So, really just to add to other reports on here ...
Firstly, the idea of using flip flops is excellent, thanks to the Fifers for that idea. Left them at fence after going under bridge (grate only had half an inch of water so boots OK there) and got them on way back.
Found the wee cairn to take the left hand spur, was wondering how bad the other path must be as this is pretty boggy too, the joys of Scotland. Not too many midges out.
Made it out of trees just about dry footed (thanks to gaiters) and was pleased about that. There is a sign and map as you come through the gate, helps check your bearings. My Suunto said a fair bit lower than the 490m as per the main walk report here but not important at that stage as visibility was good. Basically straight up the grassy slopes, started aiming for the right of the last shoulder then came a wee bit East to get to the North ridge. Slopes are steep and no path so be prepared to knuckle down for that. Was very hot about this stage, 26 degrees rather than the 11 degrees on line weather report for Tyndrum ! As we ascended mist came down and, at this point, was pleased we had been able to pick our way up without having to dig out compass. When you hit the top of that shoulder it is in fact the North Ridge and nice path all the way up.
However, not a place if you are unsure of a map. We got to the first cairn and could not see the second one until mist lifted a tad. We had also taken care to look for the path off to Beinn a'Chleibh ...
Zero views and also cold at top, thankfully I have been up once before but son and friend saw zip all. Back to path and jogged down to bealach (easier than walking on the flaky path, would be better in snowy conditions). Thankfully mist lifted ahead and sun popped out albeit not on Ben Lui !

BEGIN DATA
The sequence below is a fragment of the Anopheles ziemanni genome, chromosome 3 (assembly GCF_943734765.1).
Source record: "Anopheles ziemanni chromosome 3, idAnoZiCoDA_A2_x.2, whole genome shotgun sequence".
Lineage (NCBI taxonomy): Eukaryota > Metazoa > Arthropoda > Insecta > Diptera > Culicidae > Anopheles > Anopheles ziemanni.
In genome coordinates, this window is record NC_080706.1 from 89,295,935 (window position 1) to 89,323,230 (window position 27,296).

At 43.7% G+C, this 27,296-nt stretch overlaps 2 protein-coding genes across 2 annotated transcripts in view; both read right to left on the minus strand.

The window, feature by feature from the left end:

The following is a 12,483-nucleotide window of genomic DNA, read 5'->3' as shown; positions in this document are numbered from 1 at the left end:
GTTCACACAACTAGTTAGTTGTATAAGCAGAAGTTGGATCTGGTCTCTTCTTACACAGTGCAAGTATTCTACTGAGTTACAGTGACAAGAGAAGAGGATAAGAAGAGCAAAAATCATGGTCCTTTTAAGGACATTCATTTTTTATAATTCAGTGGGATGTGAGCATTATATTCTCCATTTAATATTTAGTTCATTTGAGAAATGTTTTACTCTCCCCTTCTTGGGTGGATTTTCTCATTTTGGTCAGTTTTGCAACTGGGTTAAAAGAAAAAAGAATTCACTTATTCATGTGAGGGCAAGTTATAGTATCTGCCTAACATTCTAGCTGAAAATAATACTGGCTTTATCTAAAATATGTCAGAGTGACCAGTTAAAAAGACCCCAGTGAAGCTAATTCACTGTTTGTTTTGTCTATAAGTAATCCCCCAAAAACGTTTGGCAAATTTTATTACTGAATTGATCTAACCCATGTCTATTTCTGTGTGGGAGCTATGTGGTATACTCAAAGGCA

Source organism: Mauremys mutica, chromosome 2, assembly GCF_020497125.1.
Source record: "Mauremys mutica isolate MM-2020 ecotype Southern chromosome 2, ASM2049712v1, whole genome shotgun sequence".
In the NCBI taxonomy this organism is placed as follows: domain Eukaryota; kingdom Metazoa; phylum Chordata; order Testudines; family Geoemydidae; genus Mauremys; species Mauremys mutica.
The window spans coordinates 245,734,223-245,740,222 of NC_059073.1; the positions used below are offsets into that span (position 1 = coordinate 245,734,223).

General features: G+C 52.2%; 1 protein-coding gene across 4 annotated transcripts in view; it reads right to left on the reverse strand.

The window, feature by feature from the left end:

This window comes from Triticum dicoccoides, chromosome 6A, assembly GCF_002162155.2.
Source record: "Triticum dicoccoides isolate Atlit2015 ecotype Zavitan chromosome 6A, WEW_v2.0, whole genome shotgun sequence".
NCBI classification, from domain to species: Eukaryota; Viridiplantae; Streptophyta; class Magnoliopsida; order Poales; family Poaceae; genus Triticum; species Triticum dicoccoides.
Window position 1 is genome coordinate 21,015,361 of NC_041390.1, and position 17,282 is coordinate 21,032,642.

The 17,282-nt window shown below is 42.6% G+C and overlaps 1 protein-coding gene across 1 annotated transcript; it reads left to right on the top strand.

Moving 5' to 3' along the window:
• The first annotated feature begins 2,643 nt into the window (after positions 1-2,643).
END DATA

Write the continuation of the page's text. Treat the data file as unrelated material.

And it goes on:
Met a lovely couple from London (Sally and Tim) and had a nice chat with them, they were decent enough to give my son a tenner towards his Nepal fundraising. Despite Tim having done almost 100 munros and taking a bearing they had missed the path over from Ben Lui therefore had a painful detour/travers so just goes to show what the mist can do.
Down the path, back into boggy grass so more jogging to get it done as quickly as possible. Went into the boggy path side and indeed, as advertised, it is boggy ! River crossing was nice at the end though and always a pleasure to drink fresh, fast running water. Dogs had a great day too. Just under 9km and just over 4hrs 16mins so pretty quick but our group is pretty fit (did Brothers and Sisters in Glenshiel 48 hours beforehand). Ben Lui is a cracking hill though, enjoy.
Share your personal walking route experiences in Scotland, and comment on other peoples' reports.
Warning Please note that hillwalking when there is snow lying requires an ice-axe, crampons and the knowledge, experience and skill to use them correctly. Summer routes may not be viable or appropriate in winter. See winter information on our skills and safety pages for more information.